Game libraries and game engines add extra functionality to programming languages. These added capabilities let you put in the good stuff: graphics, sounds, easily accessible input, etc. Each programming language has many different libraries and engines available. I highlight which ones are best on the individual C++, Java, Python, and Objective-C pages.
Libraries Vs. Engines
A big gray area in game development is what the difference is between a library and an engine. In general, a library will require you to do more programming. It’s not going to add as much functionality as an engine will. Libraries also come in different forms: a graphics library will add (you guessed it) graphics and a sound library will provide audio capabilities. There are also all-inclusive game libraries that add everything you’d need to make a game. On the other hand, engines usually just exist as game engines, not specifically targeted toward graphics or sound. Some cool things a game engine might have that a library wouldn’t include pre-programmed physics, animation, and simplified input.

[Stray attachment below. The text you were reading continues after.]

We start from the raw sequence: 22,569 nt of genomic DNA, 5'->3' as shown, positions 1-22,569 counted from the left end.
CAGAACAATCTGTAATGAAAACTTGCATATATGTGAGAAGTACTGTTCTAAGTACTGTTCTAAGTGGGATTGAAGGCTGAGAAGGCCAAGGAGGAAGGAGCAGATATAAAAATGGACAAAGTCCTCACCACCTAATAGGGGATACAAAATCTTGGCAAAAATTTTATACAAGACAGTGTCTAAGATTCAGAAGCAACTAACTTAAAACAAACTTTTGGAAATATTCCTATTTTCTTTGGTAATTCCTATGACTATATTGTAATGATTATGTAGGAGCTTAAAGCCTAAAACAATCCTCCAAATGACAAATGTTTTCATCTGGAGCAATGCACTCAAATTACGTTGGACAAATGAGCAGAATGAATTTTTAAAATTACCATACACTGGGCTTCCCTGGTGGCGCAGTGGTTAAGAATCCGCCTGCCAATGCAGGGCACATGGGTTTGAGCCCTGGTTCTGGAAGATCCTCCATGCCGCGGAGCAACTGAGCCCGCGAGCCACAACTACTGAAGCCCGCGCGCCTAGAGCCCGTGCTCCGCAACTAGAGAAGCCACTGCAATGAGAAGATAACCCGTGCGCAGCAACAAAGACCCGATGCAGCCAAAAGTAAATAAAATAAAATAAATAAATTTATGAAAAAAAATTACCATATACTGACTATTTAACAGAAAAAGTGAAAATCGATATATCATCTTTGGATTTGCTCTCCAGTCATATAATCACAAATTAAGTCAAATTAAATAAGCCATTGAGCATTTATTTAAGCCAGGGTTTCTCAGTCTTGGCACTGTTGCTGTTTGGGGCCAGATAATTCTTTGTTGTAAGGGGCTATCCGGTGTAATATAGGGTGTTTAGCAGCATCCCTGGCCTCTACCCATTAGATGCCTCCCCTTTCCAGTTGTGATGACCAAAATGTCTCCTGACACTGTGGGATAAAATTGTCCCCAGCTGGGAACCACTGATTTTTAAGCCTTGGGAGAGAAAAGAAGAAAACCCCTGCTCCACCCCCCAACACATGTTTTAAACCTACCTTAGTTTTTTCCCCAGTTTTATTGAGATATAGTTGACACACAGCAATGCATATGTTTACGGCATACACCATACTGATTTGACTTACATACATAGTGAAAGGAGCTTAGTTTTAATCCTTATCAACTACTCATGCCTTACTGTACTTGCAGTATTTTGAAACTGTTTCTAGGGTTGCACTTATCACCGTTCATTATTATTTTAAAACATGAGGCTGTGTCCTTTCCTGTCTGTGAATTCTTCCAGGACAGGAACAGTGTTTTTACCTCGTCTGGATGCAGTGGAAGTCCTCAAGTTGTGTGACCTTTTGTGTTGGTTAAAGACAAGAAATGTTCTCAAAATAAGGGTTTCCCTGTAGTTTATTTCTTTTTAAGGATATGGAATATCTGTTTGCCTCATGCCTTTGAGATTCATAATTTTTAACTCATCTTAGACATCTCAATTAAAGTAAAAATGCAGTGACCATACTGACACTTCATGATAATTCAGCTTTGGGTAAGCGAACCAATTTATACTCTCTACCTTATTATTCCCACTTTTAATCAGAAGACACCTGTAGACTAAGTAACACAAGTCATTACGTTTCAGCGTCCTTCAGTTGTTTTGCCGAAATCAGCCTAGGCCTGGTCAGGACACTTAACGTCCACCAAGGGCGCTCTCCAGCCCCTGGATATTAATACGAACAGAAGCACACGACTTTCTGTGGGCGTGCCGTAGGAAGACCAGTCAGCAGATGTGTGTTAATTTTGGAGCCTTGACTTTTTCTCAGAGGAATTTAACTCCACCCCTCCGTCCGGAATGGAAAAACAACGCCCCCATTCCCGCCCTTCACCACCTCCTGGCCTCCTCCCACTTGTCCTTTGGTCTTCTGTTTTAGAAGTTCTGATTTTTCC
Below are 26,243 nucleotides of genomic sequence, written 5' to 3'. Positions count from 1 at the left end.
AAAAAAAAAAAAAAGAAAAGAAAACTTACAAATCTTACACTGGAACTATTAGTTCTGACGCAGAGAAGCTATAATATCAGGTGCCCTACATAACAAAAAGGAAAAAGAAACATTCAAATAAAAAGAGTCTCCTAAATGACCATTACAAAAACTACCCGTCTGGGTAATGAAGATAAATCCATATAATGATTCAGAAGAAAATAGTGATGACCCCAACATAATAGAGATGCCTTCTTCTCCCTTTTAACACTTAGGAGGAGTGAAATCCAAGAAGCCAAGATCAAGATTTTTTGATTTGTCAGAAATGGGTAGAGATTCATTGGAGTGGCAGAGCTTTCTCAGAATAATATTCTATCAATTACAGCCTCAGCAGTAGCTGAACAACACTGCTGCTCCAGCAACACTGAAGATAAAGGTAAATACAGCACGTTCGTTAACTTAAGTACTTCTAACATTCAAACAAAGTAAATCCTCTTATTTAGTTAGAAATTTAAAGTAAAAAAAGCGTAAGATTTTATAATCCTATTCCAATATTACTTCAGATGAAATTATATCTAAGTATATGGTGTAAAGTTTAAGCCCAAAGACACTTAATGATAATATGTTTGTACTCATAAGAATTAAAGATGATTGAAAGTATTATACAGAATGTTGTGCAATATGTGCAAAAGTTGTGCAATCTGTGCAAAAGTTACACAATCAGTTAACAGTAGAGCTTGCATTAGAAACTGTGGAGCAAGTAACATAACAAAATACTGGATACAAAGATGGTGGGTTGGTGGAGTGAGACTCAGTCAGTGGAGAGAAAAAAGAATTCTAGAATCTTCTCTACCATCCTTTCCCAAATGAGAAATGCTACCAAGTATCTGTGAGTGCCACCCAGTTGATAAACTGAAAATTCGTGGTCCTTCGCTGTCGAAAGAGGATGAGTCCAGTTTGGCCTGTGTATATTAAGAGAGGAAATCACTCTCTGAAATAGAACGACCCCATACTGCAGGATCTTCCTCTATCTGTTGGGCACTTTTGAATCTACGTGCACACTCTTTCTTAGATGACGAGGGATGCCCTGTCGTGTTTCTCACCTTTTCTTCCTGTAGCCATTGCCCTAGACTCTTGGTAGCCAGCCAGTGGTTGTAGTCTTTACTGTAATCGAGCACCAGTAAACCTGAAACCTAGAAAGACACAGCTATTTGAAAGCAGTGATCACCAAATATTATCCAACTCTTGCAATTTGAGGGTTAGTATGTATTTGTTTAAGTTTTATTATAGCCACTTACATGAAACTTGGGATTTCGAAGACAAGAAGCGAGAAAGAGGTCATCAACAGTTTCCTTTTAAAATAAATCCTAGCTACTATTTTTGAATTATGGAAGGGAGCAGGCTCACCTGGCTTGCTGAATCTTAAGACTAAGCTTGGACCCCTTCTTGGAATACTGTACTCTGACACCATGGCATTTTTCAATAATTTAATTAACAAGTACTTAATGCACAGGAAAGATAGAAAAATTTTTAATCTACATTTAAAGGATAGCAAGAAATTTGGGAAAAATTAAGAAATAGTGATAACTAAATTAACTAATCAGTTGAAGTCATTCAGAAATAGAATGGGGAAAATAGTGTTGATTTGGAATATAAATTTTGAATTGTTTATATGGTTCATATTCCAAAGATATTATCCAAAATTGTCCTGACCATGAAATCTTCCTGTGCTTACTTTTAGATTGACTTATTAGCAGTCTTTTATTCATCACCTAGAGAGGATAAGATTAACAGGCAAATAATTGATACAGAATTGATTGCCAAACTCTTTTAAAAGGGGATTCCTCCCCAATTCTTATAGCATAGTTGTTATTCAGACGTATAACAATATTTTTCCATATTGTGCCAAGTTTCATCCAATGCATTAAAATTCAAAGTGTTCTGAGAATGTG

Choosing a game engine over a library may seem like the logical path. It is definitely the least time consuming method, and you’ll see results much faster. However, don’t instantly rule out libraries just because they are more challenging. There’s definitely a valuable learning experience that comes with libraries. Since you’ll be dealing with more code, you’ll grow more as a programmer if you choose to use libraries.
The Art of Game Development: Graphics and Sound
The artsy side of games lies in the graphics and sound. These aren’t exactly my area of expertise. I reached my artistic peak in 3rd grade art class. However, I still do know a thing or two about both.